For light fields acquired using our camera array, calibration was performed by tracking
an LED moving in front of the cameras to recover corresponding points. From this
intrinsics and extrinsics were recovered bundle-adjustment. From these values, homographies
were computed and applied to retify the camera images. Since the cameras lie on a plane,
corresponding points between rectified images cameras are defined by a single relative-depth value. Alternatively,
the plane+parallax approach described in 
, could be used.
The cameras are accurately equally-spaced and our calibration confirms this spacing. Thus the camera
positions (up to some unknown scale) are simply the camera numbers:
(0,0), (1,0), ..., (7,0).
For light fields acquired using the linear gantry. The images are also rectified and the positions are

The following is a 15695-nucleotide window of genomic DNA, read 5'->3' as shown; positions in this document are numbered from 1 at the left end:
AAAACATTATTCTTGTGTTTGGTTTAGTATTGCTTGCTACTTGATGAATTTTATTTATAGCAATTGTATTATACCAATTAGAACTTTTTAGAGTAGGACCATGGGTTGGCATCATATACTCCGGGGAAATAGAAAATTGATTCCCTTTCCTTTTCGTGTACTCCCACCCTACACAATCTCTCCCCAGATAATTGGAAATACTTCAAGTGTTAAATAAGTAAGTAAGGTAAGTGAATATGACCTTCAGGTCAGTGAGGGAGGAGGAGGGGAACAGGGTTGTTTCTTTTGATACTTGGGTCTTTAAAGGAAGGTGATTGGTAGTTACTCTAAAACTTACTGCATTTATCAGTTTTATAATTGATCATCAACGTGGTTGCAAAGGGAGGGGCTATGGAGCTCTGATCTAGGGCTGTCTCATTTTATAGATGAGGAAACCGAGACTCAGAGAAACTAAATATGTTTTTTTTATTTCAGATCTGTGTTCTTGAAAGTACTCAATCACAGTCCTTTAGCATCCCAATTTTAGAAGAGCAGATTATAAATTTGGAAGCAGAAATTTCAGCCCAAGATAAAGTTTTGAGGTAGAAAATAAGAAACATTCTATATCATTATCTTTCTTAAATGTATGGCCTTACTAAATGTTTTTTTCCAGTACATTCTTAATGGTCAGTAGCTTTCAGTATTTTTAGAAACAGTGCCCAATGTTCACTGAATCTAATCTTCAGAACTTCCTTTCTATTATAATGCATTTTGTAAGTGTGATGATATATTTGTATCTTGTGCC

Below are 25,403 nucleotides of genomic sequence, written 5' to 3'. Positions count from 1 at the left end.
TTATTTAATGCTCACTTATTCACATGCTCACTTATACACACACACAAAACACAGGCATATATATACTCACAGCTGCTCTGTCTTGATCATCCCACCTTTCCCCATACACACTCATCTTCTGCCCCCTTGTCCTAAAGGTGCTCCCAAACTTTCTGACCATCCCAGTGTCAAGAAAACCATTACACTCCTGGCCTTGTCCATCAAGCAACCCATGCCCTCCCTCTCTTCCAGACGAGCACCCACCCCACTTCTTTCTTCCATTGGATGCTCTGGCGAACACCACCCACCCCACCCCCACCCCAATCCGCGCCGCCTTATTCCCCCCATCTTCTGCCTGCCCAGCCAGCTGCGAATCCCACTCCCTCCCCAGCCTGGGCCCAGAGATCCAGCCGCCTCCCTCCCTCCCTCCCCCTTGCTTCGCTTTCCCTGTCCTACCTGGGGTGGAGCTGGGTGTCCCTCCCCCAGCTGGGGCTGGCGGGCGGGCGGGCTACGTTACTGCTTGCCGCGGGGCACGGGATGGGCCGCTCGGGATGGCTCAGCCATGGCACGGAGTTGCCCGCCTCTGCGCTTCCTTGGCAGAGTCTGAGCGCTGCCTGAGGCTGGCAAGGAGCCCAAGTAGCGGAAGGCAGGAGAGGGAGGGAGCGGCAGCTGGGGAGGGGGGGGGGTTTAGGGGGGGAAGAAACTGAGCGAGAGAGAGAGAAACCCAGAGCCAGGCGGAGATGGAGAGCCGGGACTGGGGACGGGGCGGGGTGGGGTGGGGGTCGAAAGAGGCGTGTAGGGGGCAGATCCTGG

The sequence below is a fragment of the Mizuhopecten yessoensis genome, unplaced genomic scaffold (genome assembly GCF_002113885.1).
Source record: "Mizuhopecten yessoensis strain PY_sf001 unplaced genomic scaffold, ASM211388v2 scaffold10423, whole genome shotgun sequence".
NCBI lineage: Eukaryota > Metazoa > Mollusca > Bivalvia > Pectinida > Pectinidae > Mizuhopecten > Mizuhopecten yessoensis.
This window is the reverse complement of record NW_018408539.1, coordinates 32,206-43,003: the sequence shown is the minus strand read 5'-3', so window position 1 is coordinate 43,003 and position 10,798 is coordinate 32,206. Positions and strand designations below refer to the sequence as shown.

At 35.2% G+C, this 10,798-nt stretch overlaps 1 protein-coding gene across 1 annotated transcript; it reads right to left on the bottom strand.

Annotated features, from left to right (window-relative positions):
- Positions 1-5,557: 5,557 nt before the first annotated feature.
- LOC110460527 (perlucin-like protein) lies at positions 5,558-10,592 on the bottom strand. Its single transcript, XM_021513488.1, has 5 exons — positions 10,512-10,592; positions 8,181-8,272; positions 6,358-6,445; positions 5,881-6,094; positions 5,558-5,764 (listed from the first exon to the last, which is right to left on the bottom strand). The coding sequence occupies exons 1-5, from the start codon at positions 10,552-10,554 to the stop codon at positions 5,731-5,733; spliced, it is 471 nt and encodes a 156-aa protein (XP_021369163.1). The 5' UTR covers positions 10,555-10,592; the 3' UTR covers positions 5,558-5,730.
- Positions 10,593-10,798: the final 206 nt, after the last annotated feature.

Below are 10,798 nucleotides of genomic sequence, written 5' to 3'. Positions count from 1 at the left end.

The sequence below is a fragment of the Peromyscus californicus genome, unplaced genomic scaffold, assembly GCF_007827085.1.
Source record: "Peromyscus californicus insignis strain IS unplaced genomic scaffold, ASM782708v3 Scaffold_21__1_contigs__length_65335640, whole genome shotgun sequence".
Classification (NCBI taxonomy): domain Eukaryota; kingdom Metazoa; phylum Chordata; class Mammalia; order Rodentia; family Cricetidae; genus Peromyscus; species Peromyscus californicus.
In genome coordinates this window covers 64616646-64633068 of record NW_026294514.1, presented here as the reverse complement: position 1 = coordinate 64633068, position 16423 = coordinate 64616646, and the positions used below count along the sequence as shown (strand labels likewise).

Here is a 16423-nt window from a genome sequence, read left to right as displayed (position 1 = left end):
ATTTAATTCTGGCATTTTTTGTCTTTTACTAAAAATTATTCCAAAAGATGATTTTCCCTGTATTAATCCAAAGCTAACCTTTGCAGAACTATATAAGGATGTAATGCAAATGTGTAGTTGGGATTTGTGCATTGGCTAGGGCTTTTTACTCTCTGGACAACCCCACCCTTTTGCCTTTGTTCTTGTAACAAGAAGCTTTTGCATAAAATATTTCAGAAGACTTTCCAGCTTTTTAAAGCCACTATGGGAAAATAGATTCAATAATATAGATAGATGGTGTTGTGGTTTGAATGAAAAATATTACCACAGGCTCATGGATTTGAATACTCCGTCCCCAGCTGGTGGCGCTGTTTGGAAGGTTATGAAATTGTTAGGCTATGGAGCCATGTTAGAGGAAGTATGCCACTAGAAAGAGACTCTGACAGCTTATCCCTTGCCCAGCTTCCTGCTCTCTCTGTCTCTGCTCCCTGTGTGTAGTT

equally spaced. The positions are also defined up to a scale and for N cameras are simply:
(0,0), (1,0), ..., (N-1,0).
The datasets here were captured as raw data and then were demosaiced using a high-quality
demosaicing algorithm. The data is linear (i.e. no gamma). Our procedure to compensate for the variations in color
responses amongst the different cameras of our array is
described in 
. For light fields acquired using the gantry, no color calibration is
needed as all images were taken with the same camera.
Radiometric Falloff Calibration
Radiometric falloff is corrected for by computing per-pixel multipliers such that images of a
equally illuminated surface, will produce a "flat-field" image. We computed these multipliers by taking
several images of a light-panel and computing multipliers to set the average of the images to be
flat. We've found that the radiometric falloff correction was essentiall for both the camera array and
linear gantry as the falloff was up to 40% from center to image edge for some of our cameras.